Working with a Band

By Chris Lang

What many musicians don’t realise is that it’s not enough just to be able to play your instrument; you have to know how to be in a band – it’s an altogether different skill. While spending tons of hours at home practicing is important, it’s also vital that we get together with some other musicians and make some good noise together. When you first get together as a band, the noise may not be so good, but as you develop your ability to play together, it will slowly get better.

There are a number of skills that you need in order to play effectively in a band.

1. Knowing what to play

First start by knowing what key the song is in; when I play in a worship band I often have a list of all the songs and the keys the worship leader wants to do them in. If you know the key, and the scales that go with it, you’ll make far fewer mistakes.

Preparation for playing live music is a 4-stage process: 1. practice, 2. rehearsal, 3. sound check, 4. performance. We might miss these out when we try to practice during the rehearsal, and sound check during the performance.

2. Listening to each other

The simplest way to do this is to think about the sound a band makes in terms of a bass, a midrange and a treble. The bass is covered by the bass guitar and the kick drum and floor/rack toms. The midrange comes from a rhythm guitar, keys and vocals, which treble comes from the cymbals and perhaps keys, lead guitar and female vocals. Worship bands often have more instruments, like brass, strings, an organ etc. which can sometimes mess things up a bit, especially if everyone is trying to play in the midrange or treble. When you’re improvising, think about which bases are already well-covered, and play elsewhere.

Also, make sure you’re all tuned up, and all tuned to the same note. If you’re playing with a piano, you’ll have to tune to the piano, not to a tuner. Whatever you tune to, make sure everyone is the same.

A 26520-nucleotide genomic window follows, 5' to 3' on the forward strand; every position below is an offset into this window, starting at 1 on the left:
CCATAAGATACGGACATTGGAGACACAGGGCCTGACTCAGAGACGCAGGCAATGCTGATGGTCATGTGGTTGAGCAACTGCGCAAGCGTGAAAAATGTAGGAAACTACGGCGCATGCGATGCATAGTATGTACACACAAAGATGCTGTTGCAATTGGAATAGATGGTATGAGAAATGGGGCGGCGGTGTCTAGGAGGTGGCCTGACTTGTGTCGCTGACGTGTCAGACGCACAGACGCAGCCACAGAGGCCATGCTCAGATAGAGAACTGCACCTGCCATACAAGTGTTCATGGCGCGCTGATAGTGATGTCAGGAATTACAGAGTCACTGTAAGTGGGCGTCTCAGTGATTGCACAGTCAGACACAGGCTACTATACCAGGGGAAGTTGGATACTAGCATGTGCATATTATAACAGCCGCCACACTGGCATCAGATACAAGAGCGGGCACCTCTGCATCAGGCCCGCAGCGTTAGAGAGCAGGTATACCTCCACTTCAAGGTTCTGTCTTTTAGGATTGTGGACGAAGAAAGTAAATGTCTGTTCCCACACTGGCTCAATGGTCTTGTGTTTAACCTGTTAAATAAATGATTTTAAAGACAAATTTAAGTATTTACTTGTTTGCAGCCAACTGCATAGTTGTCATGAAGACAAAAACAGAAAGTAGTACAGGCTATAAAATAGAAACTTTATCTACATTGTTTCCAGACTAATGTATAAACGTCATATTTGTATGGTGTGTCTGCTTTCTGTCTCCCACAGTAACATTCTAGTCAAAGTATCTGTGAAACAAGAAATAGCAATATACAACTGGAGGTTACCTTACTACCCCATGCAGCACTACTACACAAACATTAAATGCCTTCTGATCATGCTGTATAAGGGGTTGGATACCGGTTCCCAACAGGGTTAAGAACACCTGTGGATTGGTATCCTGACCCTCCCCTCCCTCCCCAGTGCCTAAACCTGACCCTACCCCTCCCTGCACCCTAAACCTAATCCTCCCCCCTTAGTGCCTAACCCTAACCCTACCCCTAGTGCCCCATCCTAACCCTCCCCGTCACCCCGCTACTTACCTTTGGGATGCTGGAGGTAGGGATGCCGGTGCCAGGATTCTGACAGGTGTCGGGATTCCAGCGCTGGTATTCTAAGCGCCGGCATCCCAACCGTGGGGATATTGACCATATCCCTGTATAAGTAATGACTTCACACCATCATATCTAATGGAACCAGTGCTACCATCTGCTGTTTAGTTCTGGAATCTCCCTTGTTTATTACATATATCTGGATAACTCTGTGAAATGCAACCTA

3. Knowing when to play, and when not to play

Some musicians feel that they have to play all the time. The best musicians are the ones who know when not to play. What we don’t play is just as important as what we do play (rests are just as important as notes!). Sometimes space needs to be filled, sometimes it needs to be left as space. Knowing when to play or not is not an exact science…be brave, try different things. Sometimes I won’t play at all in a verse and come in with strong power chords in a chorus…this can give the song a big lift going into the chorus. Try things for yourself.

4. Understanding the song

When playing in worship bands we need not only to understand the musical theory behind a song, we also need to understand message in the song . Worship songs represent our expression to the Creator, and what we play needs to tie in with what a song is putting across. Before you start playing, read the lyrics and make sure you understand them. I love the haunting intro to ‘Inside Out’ on Mighty to Save and United We Stand as I think it really fits with what the song is saying. Think about other examples where a guitar part really fits in with what the song is saying, both Christian and non-Christian. Also, think about when a song really doesn’t want a guitar-intro – some songs work so much better when introduced with keys or synth. We need to have the humility to say ‘Actually, I think that would really work with a piano intro’.

9 comments:

Anonymous said...

I agree with your comments totally. Also, keeping it simple works well in worship.

Gaellyn said...

Thanks a lot for this amazing resource

Pacifico said...

I think what Kenny said is so true. The guitar is a great a instrument...but the truth is, god and also music should always be the first. Not attention on your instrument...

kenny said...

Glad the article has been useful.. credit goes to Chris though (see top of the post), not me!

Anonymous said...

Nice & thanks for the advice. Guess I know what to do with my guitar though next time, to stay quiet & let the song takes its course. It's all about God.

Anonymous said...

Haha..thks for ur advice..
It works..make sense..
It's abt God..

Anonymous said...

what is the difference between tuning with a piano and tuning with a tuner? don't they have the same tones?

Chris said...

The difference is that pianos are often out of tune slightly, whereas tuners are always set exactly. So yes, they have the same tones, but a piano may be slightly out, so you should generally tune to the piano.

caliFRAGi said...

I missed the 4th point. I'll work it out on my team tomorrow.